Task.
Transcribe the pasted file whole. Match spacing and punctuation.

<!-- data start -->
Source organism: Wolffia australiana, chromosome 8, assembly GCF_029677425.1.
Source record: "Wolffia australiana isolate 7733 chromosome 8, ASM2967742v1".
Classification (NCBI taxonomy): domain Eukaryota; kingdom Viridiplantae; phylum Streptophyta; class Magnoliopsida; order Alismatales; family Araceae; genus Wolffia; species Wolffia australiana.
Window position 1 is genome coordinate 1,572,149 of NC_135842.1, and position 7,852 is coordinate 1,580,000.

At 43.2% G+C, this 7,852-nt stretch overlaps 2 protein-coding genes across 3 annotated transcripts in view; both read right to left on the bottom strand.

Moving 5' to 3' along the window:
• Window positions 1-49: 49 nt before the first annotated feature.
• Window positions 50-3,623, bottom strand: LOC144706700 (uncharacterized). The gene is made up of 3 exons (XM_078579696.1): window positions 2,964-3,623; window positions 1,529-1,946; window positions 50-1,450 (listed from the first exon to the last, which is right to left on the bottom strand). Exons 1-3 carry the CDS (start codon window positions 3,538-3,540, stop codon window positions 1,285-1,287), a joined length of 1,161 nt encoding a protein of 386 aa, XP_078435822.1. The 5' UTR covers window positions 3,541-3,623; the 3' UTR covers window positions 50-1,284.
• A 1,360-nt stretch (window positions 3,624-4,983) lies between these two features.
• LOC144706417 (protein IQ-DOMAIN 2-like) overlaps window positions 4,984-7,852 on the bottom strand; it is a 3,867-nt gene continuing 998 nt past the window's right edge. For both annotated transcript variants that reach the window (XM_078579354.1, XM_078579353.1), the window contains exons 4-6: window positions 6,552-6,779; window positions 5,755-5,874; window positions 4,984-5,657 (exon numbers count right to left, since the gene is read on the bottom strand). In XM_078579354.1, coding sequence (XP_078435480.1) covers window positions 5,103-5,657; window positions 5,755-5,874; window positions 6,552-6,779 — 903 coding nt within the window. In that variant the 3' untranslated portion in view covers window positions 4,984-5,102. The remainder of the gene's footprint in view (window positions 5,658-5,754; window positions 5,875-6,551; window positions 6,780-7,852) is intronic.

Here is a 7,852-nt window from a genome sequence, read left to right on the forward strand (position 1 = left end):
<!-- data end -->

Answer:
Source organism: Wolffia australiana, chromosome 8, assembly GCF_029677425.1.
Source record: "Wolffia australiana isolate 7733 chromosome 8, ASM2967742v1".
Classification (NCBI taxonomy): domain Eukaryota; kingdom Viridiplantae; phylum Streptophyta; class Magnoliopsida; order Alismatales; family Araceae; genus Wolffia; species Wolffia australiana.
Window position 1 is genome coordinate 1,572,149 of NC_135842.1, and position 7,852 is coordinate 1,580,000.

At 43.2% G+C, this 7,852-nt stretch overlaps 2 protein-coding genes across 3 annotated transcripts in view; both read right to left on the bottom strand.

Moving 5' to 3' along the window:
• Window positions 1-49: 49 nt before the first annotated feature.
• Window positions 50-3,623, bottom strand: LOC144706700 (uncharacterized). The gene is made up of 3 exons (XM_078579696.1): window positions 2,964-3,623; window positions 1,529-1,946; window positions 50-1,450 (listed from the first exon to the last, which is right to left on the bottom strand). Exons 1-3 carry the CDS (start codon window positions 3,538-3,540, stop codon window positions 1,285-1,287), a joined length of 1,161 nt encoding a protein of 386 aa, XP_078435822.1. The 5' UTR covers window positions 3,541-3,623; the 3' UTR covers window positions 50-1,284.
• A 1,360-nt stretch (window positions 3,624-4,983) lies between these two features.
• LOC144706417 (protein IQ-DOMAIN 2-like) overlaps window positions 4,984-7,852 on the bottom strand; it is a 3,867-nt gene continuing 998 nt past the window's right edge. For both annotated transcript variants that reach the window (XM_078579354.1, XM_078579353.1), the window contains exons 4-6: window positions 6,552-6,779; window positions 5,755-5,874; window positions 4,984-5,657 (exon numbers count right to left, since the gene is read on the bottom strand). In XM_078579354.1, coding sequence (XP_078435480.1) covers window positions 5,103-5,657; window positions 5,755-5,874; window positions 6,552-6,779 — 903 coding nt within the window. In that variant the 3' untranslated portion in view covers window positions 4,984-5,102. The remainder of the gene's footprint in view (window positions 5,658-5,754; window positions 5,875-6,551; window positions 6,780-7,852) is intronic.

Here is a 7,852-nt window from a genome sequence, read left to right on the forward strand (position 1 = left end):